• Eligibility. The eligibility requirement has been modified so that an employer may elect to use an alternative quarter to calculate gross receipts (e.g., for Q1 2021, an employer may compare gross receipts in Q4 2020 with Q4 2019). Also, a determination of whether there has been a significant reduction in gross receipts is made separately for each calendar quarter and is based on an 80% threshold.
  • Credit amount. The credit is 70% of qualified wages (including qualified health care expenses), up to $10,000 per employee for each calendar quarter. The maximum credit is $7,000 per employee per quarter (meaning $14,000 for Q1 and Q2). Again, there’s no limitation on the number of employees for whom the credit may be claimed.
  • Coordination with other credits. See “coordination” above. Also, the same wages can’t be used for the R&D credit, the Indian employment credit, and the empowerment zone credit.

The IRS has more guidance on the credit for Q1 and Q2 2021. It cautions employers to maintain documentation to support a determination of a decline in gross receipts.

Rules for Q3 and Q4 of 2021

The rules for the credit for qualified wages paid by an eligible employer from July 1, 2021, through December 31, 2021, are:

  • Eligibility. The eligibility rules for the second half of 2021 generally are the same as the first half of 2021, except that an employer that started business February 15, 2020, or later may be eligible for the credit. What’s more, there is a new category of “severely financially stressed employers” (those with gross receipts down 90% in Q3 or Q4 2021 compared with 2019.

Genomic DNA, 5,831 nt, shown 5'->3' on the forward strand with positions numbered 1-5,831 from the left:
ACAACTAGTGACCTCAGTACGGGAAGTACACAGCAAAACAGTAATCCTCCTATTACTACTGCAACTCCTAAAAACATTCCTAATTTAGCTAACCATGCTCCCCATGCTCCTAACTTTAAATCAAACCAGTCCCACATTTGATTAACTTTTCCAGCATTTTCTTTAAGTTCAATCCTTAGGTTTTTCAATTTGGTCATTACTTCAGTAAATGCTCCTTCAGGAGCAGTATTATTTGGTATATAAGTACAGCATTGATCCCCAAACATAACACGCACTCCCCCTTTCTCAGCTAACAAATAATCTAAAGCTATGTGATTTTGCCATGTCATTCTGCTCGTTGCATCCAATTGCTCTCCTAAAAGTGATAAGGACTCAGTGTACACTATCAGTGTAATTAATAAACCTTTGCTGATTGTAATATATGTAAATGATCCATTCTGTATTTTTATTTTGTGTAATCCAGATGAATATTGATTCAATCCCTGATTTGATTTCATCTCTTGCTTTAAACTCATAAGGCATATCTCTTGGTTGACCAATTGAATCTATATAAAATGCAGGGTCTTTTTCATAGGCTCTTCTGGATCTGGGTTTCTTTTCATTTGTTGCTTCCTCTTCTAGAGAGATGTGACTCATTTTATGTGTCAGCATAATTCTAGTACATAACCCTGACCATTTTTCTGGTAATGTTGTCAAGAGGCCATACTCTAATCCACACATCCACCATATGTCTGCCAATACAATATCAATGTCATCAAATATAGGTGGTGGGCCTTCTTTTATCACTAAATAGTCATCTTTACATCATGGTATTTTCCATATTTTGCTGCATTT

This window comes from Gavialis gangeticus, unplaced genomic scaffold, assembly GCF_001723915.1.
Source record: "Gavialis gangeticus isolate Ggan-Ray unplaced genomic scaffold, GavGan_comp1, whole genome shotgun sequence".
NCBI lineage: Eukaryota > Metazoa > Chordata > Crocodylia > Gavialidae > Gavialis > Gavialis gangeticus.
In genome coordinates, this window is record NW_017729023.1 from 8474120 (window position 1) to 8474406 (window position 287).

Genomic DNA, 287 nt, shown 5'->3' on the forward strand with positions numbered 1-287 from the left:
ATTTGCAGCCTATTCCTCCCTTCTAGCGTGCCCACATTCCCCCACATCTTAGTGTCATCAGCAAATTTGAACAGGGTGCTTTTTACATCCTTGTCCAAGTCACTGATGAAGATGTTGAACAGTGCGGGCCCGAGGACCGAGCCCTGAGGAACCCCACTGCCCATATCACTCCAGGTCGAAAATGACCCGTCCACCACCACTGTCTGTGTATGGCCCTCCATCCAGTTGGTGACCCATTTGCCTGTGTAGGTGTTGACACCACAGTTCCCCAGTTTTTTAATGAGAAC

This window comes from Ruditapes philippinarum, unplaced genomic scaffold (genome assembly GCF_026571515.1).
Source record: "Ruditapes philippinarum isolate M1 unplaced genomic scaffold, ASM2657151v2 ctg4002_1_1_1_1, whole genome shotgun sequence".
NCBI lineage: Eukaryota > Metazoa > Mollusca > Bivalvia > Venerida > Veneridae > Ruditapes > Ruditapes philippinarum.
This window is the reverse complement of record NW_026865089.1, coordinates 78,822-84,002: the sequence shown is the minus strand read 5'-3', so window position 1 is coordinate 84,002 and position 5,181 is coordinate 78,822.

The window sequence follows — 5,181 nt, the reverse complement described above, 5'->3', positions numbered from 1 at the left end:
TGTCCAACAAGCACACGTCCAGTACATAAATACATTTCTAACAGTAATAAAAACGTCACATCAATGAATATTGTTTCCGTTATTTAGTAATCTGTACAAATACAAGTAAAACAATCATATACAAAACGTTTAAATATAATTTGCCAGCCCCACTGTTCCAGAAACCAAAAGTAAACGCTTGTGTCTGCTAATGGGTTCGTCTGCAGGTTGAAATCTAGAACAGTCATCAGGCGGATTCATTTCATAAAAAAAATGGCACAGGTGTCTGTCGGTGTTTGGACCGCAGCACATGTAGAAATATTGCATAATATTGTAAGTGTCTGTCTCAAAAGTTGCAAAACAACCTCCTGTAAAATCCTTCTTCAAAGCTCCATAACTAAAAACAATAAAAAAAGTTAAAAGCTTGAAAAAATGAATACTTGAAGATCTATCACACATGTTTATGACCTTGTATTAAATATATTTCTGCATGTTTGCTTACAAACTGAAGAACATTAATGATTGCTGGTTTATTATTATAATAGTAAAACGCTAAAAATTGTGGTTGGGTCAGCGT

• Credit amount. The credit amount for the second half of 2021 generally is the same as the first half of 2021, except for businesses that commenced on or after February 15, 2020, the credit is capped at $50,000 per quarter.
  • Coordination with other credits. See “coordination” above. In addition to what’s immediately above, the same wages can’t be used for the Shuttered Venue Operator grants and Restaurant Revitalization grants.

The IRS has yet to issue guidance for the credit in Q3 and Q4 2021. Stay tuned!

Employee retention credit for disaster situations

If your business experienced a federally-declared disaster (other than COVID-19), you may be eligible for an income tax credit for keeping workers on your payroll (whether or not they perform services). Key points for this credit:

  • Eligibility. You must have conducted an active business in a qualified disaster area and became inoperable due to the incident. A qualified disaster area is any location declared as such under the Robert T. Stafford Disaster Relief and Emergency Assistance Act beginning January 1, 2020, through February 26, 2021. Eligible disasters through 2020 are listed in the instructions (the link is below).
  • Credit amount. The credit is 40% of qualified wages up to $6,000, for a maximum credit of $2,400 per employee. There’s no limit on the number of employees for whom you can claim this employee retention credit. The deduction for compensation is reduced by the amount of the credit and like other income tax credits, this credit is subject to the general business limitation. If the limitation applies, it means an amount is carried back one year and forward for up to 20 years.
  • Coordination with other tax credits. You cannot use the same wages for more than one credit. So, if you claim the work opportunity credit for hiring an employee from a targeted group, you cannot also claim the employee retention credit for that employee. What’s more, you can’t count any wages used for the COVID-19-related employee retention credit.

For more information, see instructions to Form 5884-A.

Final thought

The employee retention credit presents a significant tax-saving opportunity for eligible employers. Be sure to discuss this with your CPA or other tax adviser.